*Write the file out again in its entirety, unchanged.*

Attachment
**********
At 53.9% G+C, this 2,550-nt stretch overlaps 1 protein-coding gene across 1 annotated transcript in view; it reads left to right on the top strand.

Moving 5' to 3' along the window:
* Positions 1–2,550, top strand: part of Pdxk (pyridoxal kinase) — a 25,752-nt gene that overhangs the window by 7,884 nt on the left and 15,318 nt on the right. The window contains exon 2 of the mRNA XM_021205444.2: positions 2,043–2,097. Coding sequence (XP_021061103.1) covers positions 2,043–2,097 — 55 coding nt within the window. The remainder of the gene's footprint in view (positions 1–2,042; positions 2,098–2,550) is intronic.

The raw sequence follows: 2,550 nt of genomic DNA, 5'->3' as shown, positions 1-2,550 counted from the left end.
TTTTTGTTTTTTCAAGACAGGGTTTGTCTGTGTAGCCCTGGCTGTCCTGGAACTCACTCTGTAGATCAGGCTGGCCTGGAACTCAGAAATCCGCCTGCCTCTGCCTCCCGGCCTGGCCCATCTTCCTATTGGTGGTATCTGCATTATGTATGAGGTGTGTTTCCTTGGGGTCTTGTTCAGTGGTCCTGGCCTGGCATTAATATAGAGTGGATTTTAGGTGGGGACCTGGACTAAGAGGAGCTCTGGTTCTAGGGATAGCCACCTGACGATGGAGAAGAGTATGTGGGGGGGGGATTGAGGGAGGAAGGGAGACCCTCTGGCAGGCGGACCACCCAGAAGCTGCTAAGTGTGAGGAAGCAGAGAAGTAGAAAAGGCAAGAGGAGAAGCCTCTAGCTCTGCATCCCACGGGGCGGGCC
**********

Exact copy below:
At 53.9% G+C, this 2,550-nt stretch overlaps 1 protein-coding gene across 1 annotated transcript in view; it reads left to right on the top strand.

Moving 5' to 3' along the window:
* Positions 1–2,550, top strand: part of Pdxk (pyridoxal kinase) — a 25,752-nt gene that overhangs the window by 7,884 nt on the left and 15,318 nt on the right. The window contains exon 2 of the mRNA XM_021205444.2: positions 2,043–2,097. Coding sequence (XP_021061103.1) covers positions 2,043–2,097 — 55 coding nt within the window. The remainder of the gene's footprint in view (positions 1–2,042; positions 2,098–2,550) is intronic.

The raw sequence follows: 2,550 nt of genomic DNA, 5'->3' as shown, positions 1-2,550 counted from the left end.
TTTTTGTTTTTTCAAGACAGGGTTTGTCTGTGTAGCCCTGGCTGTCCTGGAACTCACTCTGTAGATCAGGCTGGCCTGGAACTCAGAAATCCGCCTGCCTCTGCCTCCCGGCCTGGCCCATCTTCCTATTGGTGGTATCTGCATTATGTATGAGGTGTGTTTCCTTGGGGTCTTGTTCAGTGGTCCTGGCCTGGCATTAATATAGAGTGGATTTTAGGTGGGGACCTGGACTAAGAGGAGCTCTGGTTCTAGGGATAGCCACCTGACGATGGAGAAGAGTATGTGGGGGGGGGATTGAGGGAGGAAGGGAGACCCTCTGGCAGGCGGACCACCCAGAAGCTGCTAAGTGTGAGGAAGCAGAGAAGTAGAAAAGGCAAGAGGAGAAGCCTCTAGCTCTGCATCCCACGGGGCGGGCC